Frank & Oak’s “Oak Street” magazine is a lesson in both broad and niche
Northeast of Montreal’s city center in a trendy neighborhood known for its stylish boutiques lies the headquarters for a fashion/tech startup called Frank & Oak. The startup integrates design and technology for the purpose of helping men buy the clothes and accessories they crave at reasonable prices. Though the men’s lifestyle brand came into a digital world, they’ve recently put their brands in customer’s hands to create their own printed branded publication, simply known as Oak Street.
Oak Street is a biannual magazine from Frank & Oak’s in-house team that aims to cover the intersection between “work, culture, and community.” The men’s lifestyle brand takes a page from the likes of GQ and Esquire to create more straightforward editorial for its other content marketing, but its magazine is something else entirely. With themed issues centering on creativity and culture, it covers beyond the standard fashion editorial to include subjects like business, travel, fashion, art, community, design. The result is a branded publication that feels both broad and niche all at once.
The ideal Oak Street reader is among the stylish and sophisticated crowd of young professionals in creative fields—like ad agencies and tech startups—living the urban life in cities like New York and San Francisco. Whether they’re Frank & Oak customers or not, Oak Street wants to appeal to them. Like any good lifestyle magazine, the editorial appeals to men of a certain age that depict a lifestyle their readers can aspire to in a niche magazine.
Most importantly, Oak Street is not a catalogue. Instead it’s an editorial featuring their favorite products—many of which include some product placement from Frank & Oak—but clothing and accessories that fit in with the theme of the issue that they’d recommend to any stylish reader. The fashion brand’s CEO Ethan Song in an interview with AdWeek says, “Our goal at Frank & Oak is always to be a trusted advisor, in part by creating immersive and informative content.”
Oak Street is printed onto 100-plus pages of thick paper stock and available for $12 USD and CAD at a variety of independent locations around the US and Canada. MediaBistro lists their circulation numbers at about 60,000 copies per issue while other reports claim 15,000 and 40,000 copies for the first and second instalments, respectively. Though no numbers have been released about the magazine’s revenue, Song says that they do generate money and that it’s “not very costly for us to produce.”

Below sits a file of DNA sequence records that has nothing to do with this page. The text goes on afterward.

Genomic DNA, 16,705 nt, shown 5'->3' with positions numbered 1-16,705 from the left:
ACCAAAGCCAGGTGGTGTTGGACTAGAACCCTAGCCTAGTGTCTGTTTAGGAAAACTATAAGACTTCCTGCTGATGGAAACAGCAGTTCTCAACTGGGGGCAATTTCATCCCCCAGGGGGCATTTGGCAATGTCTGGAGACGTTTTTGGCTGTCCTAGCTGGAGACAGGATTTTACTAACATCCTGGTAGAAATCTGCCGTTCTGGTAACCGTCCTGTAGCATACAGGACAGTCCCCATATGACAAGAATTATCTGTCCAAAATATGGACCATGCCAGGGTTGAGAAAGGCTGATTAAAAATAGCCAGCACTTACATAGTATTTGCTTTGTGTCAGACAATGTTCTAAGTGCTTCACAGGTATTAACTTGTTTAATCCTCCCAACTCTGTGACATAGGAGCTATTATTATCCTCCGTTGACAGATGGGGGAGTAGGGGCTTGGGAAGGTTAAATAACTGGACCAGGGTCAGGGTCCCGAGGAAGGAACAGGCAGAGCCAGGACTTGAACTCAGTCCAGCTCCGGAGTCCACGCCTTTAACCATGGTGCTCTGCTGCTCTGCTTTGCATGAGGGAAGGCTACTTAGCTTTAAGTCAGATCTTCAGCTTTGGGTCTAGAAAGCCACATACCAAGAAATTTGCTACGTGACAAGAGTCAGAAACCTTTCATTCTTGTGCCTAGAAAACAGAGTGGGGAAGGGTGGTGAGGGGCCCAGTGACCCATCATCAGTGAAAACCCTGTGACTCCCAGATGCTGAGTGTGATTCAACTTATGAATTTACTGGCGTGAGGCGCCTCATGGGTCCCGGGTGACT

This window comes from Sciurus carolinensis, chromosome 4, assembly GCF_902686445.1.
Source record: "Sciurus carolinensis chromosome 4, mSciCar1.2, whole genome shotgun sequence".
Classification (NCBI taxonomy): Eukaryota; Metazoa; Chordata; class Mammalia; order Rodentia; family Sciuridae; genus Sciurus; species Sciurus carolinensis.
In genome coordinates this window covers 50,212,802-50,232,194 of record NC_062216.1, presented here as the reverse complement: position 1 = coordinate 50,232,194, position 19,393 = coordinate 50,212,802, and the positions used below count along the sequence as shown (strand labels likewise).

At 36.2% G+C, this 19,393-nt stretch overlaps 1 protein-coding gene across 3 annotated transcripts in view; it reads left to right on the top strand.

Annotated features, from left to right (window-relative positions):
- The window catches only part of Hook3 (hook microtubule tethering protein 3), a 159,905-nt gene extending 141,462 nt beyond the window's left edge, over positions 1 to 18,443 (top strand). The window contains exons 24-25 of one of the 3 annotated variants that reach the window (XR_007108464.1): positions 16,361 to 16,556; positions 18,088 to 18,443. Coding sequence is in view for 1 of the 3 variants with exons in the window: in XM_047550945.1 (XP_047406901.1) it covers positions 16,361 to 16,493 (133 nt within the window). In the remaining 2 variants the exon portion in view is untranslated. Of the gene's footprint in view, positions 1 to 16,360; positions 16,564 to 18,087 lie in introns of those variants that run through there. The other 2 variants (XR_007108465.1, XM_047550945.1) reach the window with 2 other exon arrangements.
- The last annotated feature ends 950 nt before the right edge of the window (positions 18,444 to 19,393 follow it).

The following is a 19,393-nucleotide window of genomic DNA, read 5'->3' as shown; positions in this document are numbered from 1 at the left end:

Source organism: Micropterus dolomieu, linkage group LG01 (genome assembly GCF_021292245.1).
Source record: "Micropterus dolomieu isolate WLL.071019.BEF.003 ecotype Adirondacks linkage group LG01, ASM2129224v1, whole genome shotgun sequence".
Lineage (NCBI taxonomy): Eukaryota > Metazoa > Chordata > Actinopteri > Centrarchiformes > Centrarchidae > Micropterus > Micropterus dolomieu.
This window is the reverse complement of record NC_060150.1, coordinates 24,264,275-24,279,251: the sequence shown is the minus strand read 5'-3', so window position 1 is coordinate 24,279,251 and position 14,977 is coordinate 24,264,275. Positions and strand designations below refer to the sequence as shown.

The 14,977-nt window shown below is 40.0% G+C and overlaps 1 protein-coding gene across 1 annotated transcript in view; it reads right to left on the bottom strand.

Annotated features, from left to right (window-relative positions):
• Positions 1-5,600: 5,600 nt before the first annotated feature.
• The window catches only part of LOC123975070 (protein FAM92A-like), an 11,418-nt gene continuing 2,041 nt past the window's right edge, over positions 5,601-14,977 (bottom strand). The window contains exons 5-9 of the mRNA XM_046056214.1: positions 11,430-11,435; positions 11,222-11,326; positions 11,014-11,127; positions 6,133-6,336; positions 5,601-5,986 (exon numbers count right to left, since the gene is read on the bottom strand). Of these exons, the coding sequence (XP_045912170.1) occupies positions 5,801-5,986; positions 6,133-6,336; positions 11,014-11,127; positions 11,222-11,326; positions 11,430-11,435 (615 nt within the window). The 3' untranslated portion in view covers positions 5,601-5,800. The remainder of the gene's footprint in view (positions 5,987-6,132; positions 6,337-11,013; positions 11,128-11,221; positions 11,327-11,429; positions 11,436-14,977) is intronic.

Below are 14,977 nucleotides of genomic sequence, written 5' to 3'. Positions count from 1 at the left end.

With an emphasis on the construction and layout of the physical magazine, Frank & Oak are betting big on tangible. As Song says to CNN, “We don’t see it as advertising. We see it as a product—an extension of the brand.”
What we can learn
- Content should be treated as an equal to a company’s product. Song says of Frank & Oak’s approach to branded publications, “Frank & Oak is a products company, and this magazine falls in line with the products we create–it just happens to be content. Regardless of what it is that we’re making, we’re always focused on the user experience. Oak Street is another signal to our customers and followers that we care, and we want to continue to build a relationship with them.”
- Remember: content marketing is an extension of the brand and given equal respect to the product. In fact, content is a product.
- The medium matters, but it is not “going backwards” for brands that pride themselves on technology. Contrary, print magazines can blend tradition and innovation seamlessly. As Song puts it, “Everything we do—be it our website, products, or partnerships—is about combining technology, creativity, and innovation, while maintaining respect for tradition and craft.”
Image credit: Oak Street